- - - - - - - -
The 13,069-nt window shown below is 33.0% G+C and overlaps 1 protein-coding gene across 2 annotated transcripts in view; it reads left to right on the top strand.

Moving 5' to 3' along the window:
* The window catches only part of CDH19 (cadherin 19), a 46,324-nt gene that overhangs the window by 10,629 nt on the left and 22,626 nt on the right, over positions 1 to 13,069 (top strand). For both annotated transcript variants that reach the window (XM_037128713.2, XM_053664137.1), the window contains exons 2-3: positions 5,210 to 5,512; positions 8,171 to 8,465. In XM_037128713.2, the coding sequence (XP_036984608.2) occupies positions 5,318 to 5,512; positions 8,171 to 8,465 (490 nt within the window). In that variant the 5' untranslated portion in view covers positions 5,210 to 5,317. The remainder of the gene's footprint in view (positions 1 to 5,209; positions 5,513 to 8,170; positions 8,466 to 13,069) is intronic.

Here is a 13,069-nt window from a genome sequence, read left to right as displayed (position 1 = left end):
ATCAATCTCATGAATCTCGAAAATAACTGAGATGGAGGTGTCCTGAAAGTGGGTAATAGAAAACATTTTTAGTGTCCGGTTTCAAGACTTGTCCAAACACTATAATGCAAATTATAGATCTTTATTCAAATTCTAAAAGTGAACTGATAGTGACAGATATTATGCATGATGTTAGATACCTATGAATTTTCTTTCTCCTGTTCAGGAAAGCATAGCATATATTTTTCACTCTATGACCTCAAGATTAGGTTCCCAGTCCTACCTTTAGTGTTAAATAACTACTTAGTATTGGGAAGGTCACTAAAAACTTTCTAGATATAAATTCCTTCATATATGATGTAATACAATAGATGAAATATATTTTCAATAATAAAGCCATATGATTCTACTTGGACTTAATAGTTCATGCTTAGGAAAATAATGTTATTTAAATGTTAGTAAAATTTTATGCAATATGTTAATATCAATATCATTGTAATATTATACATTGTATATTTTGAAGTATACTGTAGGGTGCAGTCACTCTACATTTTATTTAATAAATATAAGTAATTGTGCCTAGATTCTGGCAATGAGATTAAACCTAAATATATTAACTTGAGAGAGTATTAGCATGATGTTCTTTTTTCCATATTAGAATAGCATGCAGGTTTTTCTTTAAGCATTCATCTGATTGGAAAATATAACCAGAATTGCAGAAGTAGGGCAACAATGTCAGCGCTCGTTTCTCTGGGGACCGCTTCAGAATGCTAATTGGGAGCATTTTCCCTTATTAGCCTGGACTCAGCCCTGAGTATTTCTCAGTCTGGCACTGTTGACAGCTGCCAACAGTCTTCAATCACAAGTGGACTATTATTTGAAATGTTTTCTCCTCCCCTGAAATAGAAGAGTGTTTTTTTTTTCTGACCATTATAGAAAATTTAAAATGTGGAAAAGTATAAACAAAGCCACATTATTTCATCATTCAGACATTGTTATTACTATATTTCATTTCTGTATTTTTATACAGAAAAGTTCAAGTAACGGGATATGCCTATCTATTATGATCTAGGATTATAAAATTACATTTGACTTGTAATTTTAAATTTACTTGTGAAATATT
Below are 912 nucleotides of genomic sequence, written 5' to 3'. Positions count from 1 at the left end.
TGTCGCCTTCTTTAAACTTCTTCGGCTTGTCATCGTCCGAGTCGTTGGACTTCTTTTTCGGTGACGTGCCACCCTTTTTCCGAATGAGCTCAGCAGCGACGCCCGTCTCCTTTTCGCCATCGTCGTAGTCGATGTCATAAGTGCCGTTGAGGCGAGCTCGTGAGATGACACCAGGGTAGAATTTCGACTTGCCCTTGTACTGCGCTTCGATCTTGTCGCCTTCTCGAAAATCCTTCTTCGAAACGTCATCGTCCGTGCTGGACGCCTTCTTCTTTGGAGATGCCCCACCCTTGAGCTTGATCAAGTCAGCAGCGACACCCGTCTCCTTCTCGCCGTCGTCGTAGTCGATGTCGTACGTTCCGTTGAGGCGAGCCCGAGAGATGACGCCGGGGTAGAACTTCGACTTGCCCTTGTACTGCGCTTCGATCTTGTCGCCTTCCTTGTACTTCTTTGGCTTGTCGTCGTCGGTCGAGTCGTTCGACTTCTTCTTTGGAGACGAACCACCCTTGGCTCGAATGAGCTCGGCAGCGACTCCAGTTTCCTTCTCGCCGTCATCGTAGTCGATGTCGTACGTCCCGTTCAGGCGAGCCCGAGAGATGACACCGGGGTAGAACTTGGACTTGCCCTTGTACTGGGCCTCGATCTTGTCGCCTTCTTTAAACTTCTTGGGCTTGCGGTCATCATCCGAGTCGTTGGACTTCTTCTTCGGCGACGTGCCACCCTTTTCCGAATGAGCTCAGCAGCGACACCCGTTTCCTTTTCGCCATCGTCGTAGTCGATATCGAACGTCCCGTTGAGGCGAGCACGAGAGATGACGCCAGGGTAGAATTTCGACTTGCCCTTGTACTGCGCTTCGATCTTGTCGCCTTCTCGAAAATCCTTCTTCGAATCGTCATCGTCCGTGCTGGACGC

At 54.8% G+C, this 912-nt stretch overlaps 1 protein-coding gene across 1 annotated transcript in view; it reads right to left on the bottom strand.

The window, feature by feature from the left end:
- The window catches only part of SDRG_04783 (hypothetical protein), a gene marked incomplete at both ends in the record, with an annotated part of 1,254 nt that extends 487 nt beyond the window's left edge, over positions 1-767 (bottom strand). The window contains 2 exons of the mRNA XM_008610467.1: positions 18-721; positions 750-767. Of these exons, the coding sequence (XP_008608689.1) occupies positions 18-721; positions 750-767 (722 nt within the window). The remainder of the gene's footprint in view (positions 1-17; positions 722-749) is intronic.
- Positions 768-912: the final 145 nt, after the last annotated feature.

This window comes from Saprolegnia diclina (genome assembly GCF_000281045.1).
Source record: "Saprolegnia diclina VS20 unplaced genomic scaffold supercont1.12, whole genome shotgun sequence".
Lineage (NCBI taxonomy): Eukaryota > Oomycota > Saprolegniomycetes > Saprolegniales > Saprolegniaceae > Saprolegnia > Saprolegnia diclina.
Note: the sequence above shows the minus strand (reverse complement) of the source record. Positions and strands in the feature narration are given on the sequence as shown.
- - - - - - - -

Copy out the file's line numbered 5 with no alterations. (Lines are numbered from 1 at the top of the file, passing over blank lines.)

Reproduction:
ATCAATCTCATGAATCTCGAAAATAACTGAGATGGAGGTGTCCTGAAAGTGGGTAATAGAAAACATTTTTAGTGTCCGGTTTCAAGACTTGTCCAAACACTATAATGCAAATTATAGATCTTTATTCAAATTCTAAAAGTGAACTGATAGTGACAGATATTATGCATGATGTTAGATACCTATGAATTTTCTTTCTCCTGTTCAGGAAAGCATAGCATATATTTTTCACTCTATGACCTCAAGATTAGGTTCCCAGTCCTACCTTTAGTGTTAAATAACTACTTAGTATTGGGAAGGTCACTAAAAACTTTCTAGATATAAATTCCTTCATATATGATGTAATACAATAGATGAAATATATTTTCAATAATAAAGCCATATGATTCTACTTGGACTTAATAGTTCATGCTTAGGAAAATAATGTTATTTAAATGTTAGTAAAATTTTATGCAATATGTTAATATCAATATCATTGTAATATTATACATTGTATATTTTGAAGTATACTGTAGGGTGCAGTCACTCTACATTTTATTTAATAAATATAAGTAATTGTGCCTAGATTCTGGCAATGAGATTAAACCTAAATATATTAACTTGAGAGAGTATTAGCATGATGTTCTTTTTTCCATATTAGAATAGCATGCAGGTTTTTCTTTAAGCATTCATCTGATTGGAAAATATAACCAGAATTGCAGAAGTAGGGCAACAATGTCAGCGCTCGTTTCTCTGGGGACCGCTTCAGAATGCTAATTGGGAGCATTTTCCCTTATTAGCCTGGACTCAGCCCTGAGTATTTCTCAGTCTGGCACTGTTGACAGCTGCCAACAGTCTTCAATCACAAGTGGACTATTATTTGAAATGTTTTCTCCTCCCCTGAAATAGAAGAGTGTTTTTTTTTTCTGACCATTATAGAAAATTTAAAATGTGGAAAAGTATAAACAAAGCCACATTATTTCATCATTCAGACATTGTTATTACTATATTTCATTTCTGTATTTTTATACAGAAAAGTTCAAGTAACGGGATATGCCTATCTATTATGATCTAGGATTATAAAATTACATTTGACTTGTAATTTTAAATTTACTTGTGAAATATT